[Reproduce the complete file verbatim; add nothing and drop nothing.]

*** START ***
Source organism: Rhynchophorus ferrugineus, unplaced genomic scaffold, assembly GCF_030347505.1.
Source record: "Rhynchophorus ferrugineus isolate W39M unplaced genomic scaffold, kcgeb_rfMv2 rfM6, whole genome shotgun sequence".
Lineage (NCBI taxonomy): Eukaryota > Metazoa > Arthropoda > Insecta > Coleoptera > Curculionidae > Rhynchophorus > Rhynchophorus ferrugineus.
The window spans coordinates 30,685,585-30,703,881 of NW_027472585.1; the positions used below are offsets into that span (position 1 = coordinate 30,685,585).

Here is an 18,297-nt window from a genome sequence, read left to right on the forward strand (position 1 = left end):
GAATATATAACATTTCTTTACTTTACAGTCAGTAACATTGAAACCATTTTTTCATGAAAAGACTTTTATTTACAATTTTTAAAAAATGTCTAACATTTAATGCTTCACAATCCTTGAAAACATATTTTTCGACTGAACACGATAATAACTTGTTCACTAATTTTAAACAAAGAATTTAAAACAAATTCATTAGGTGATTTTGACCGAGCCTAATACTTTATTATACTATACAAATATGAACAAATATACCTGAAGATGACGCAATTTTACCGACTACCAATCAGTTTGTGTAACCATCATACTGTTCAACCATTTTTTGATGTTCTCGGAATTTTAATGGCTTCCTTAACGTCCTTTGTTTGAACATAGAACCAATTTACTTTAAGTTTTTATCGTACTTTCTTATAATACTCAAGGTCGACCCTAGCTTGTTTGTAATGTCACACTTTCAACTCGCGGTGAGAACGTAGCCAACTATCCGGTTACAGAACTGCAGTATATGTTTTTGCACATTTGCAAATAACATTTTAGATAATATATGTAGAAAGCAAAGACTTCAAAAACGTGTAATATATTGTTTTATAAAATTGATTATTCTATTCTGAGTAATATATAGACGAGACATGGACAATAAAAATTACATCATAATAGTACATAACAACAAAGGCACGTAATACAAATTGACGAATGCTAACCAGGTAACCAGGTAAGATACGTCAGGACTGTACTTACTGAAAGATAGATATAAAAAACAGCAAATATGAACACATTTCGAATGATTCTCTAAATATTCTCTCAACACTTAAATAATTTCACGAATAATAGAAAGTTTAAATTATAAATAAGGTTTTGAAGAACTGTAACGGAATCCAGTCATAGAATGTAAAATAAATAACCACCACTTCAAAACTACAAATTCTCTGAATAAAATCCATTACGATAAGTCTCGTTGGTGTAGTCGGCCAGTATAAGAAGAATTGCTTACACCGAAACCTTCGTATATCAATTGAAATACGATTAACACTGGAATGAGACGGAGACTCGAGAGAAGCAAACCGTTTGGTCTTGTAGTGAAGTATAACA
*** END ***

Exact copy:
Source organism: Rhynchophorus ferrugineus, unplaced genomic scaffold, assembly GCF_030347505.1.
Source record: "Rhynchophorus ferrugineus isolate W39M unplaced genomic scaffold, kcgeb_rfMv2 rfM6, whole genome shotgun sequence".
Lineage (NCBI taxonomy): Eukaryota > Metazoa > Arthropoda > Insecta > Coleoptera > Curculionidae > Rhynchophorus > Rhynchophorus ferrugineus.
The window spans coordinates 30,685,585-30,703,881 of NW_027472585.1; the positions used below are offsets into that span (position 1 = coordinate 30,685,585).

Here is an 18,297-nt window from a genome sequence, read left to right on the forward strand (position 1 = left end):
GAATATATAACATTTCTTTACTTTACAGTCAGTAACATTGAAACCATTTTTTCATGAAAAGACTTTTATTTACAATTTTTAAAAAATGTCTAACATTTAATGCTTCACAATCCTTGAAAACATATTTTTCGACTGAACACGATAATAACTTGTTCACTAATTTTAAACAAAGAATTTAAAACAAATTCATTAGGTGATTTTGACCGAGCCTAATACTTTATTATACTATACAAATATGAACAAATATACCTGAAGATGACGCAATTTTACCGACTACCAATCAGTTTGTGTAACCATCATACTGTTCAACCATTTTTTGATGTTCTCGGAATTTTAATGGCTTCCTTAACGTCCTTTGTTTGAACATAGAACCAATTTACTTTAAGTTTTTATCGTACTTTCTTATAATACTCAAGGTCGACCCTAGCTTGTTTGTAATGTCACACTTTCAACTCGCGGTGAGAACGTAGCCAACTATCCGGTTACAGAACTGCAGTATATGTTTTTGCACATTTGCAAATAACATTTTAGATAATATATGTAGAAAGCAAAGACTTCAAAAACGTGTAATATATTGTTTTATAAAATTGATTATTCTATTCTGAGTAATATATAGACGAGACATGGACAATAAAAATTACATCATAATAGTACATAACAACAAAGGCACGTAATACAAATTGACGAATGCTAACCAGGTAACCAGGTAAGATACGTCAGGACTGTACTTACTGAAAGATAGATATAAAAAACAGCAAATATGAACACATTTCGAATGATTCTCTAAATATTCTCTCAACACTTAAATAATTTCACGAATAATAGAAAGTTTAAATTATAAATAAGGTTTTGAAGAACTGTAACGGAATCCAGTCATAGAATGTAAAATAAATAACCACCACTTCAAAACTACAAATTCTCTGAATAAAATCCATTACGATAAGTCTCGTTGGTGTAGTCGGCCAGTATAAGAAGAATTGCTTACACCGAAACCTTCGTATATCAATTGAAATACGATTAACACTGGAATGAGACGGAGACTCGAGAGAAGCAAACCGTTTGGTCTTGTAGTGAAGTATAACA